But the game I want to focus on is the one which attracted my attention in the first place and which has exercised an unusual (for me) fascination since receiving it–to wit, I want to keep playing it over and over again.
TOKYO Metro (Metro hereinafter) plays out on a map of the labyrinthine Tokyo subway system. Players are trying to amass the most yen over six rounds by investing in rapid transit capital, both stations and the lines themselves. (I have no idea how realistic this is.) Buying stations is the only real source of revenue during the game, as well as being a way to boost the value of the line(s) which run through that station. But the long-term strategy is the usual “buy-low”, “sell-high” of stock games. You want to invest and/or speculate early in the lines you think will have the highest traffic, because those will bring the highest returns.
Turn order is bid on blindly at the beginning of every round, and going early is always an advantage–but the price you’re willing to pay for that privilege needs to be balanced by needing money to take actions later in the round. Nothing really new there.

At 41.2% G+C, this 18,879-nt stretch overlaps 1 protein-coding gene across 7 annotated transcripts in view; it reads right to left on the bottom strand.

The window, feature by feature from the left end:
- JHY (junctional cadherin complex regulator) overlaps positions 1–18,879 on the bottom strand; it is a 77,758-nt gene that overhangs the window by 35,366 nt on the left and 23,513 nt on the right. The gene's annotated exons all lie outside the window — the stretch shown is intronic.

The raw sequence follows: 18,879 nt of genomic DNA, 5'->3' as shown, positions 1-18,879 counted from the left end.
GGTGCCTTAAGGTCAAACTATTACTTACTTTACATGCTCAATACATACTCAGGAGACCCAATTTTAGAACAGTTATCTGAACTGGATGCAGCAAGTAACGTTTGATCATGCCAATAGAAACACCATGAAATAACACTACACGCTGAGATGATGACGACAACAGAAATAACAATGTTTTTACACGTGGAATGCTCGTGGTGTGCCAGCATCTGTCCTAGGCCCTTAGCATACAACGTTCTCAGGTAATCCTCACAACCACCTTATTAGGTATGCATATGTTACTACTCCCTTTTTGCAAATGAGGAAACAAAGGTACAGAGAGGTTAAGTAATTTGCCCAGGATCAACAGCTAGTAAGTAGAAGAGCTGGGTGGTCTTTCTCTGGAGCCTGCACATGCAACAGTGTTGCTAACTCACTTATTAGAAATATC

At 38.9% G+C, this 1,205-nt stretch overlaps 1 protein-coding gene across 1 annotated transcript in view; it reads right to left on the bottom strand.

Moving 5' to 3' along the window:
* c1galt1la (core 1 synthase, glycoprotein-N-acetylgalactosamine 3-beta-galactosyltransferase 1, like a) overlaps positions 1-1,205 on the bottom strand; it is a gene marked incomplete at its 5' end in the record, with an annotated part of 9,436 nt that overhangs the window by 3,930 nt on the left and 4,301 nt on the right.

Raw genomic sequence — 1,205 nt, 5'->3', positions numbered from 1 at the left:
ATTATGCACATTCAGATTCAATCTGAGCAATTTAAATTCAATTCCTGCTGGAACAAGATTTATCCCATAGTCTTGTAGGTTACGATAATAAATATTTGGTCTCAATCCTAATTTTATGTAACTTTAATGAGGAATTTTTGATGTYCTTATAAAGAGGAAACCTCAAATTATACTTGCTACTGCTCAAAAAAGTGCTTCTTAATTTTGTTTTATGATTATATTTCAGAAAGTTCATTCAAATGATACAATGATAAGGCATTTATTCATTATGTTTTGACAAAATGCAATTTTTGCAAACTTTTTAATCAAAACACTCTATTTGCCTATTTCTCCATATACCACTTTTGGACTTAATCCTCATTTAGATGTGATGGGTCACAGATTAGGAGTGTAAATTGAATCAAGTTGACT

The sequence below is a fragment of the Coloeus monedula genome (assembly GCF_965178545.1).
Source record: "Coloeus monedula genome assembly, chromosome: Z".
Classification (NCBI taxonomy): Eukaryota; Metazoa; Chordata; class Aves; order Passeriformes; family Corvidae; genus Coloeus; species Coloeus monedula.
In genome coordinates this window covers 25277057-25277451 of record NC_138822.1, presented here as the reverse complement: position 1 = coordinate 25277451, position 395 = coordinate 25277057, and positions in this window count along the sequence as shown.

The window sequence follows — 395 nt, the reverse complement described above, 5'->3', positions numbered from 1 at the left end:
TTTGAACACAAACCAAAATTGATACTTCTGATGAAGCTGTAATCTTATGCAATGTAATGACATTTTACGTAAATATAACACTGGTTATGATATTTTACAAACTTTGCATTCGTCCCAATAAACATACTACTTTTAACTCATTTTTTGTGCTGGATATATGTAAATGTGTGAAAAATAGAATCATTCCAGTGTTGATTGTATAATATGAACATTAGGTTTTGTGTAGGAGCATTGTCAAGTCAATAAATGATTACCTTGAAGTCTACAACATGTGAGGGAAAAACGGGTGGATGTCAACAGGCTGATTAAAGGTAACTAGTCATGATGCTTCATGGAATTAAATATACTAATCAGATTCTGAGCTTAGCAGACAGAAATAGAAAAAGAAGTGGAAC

No, the meat of the game is the action selection phase. There are twelve (!) possible actions available to choose from, but your choice is not unlimited; instead, there are six action card decks (each devoted to two of the actions) which unfurl cards as the game goes on. To take an action, you must use up one or more of your action discs. You start with three, but can obtain more by–you guessed it–taking a Disc action to get more up to a maximum of seven. This is why you want to be high in turn order; otherwise, you may be shut out of the action you want/need to take.
Most of the actions are pretty predictable for a game like this: buy a station; invest in a train line; take a loan; and so on. But it’s the others that help give Metro its unique flavour. One is to Start up a train on its line, which helps generate revenue for station owners without the burden of stock ownership. Another is the Speed action, which awards you one or more tokens which you can later place to permanently accelerate a particular train–which ultimately increases the number of payouts it makes.
The Speculate action is one I’ve never seen in a stock game. You can only Speculate in a line you haven’t invested in (and vice versa), boosting the value of that stock by at least a third of its current value (using your own money, natch) in order to get first call of that stock’s payout at the end of the game (before actual shareholders). Speculation can be done very cheaply in the early game, but its payoff is similarly limited. Or you can wait until later, but then it gets that much more expensive.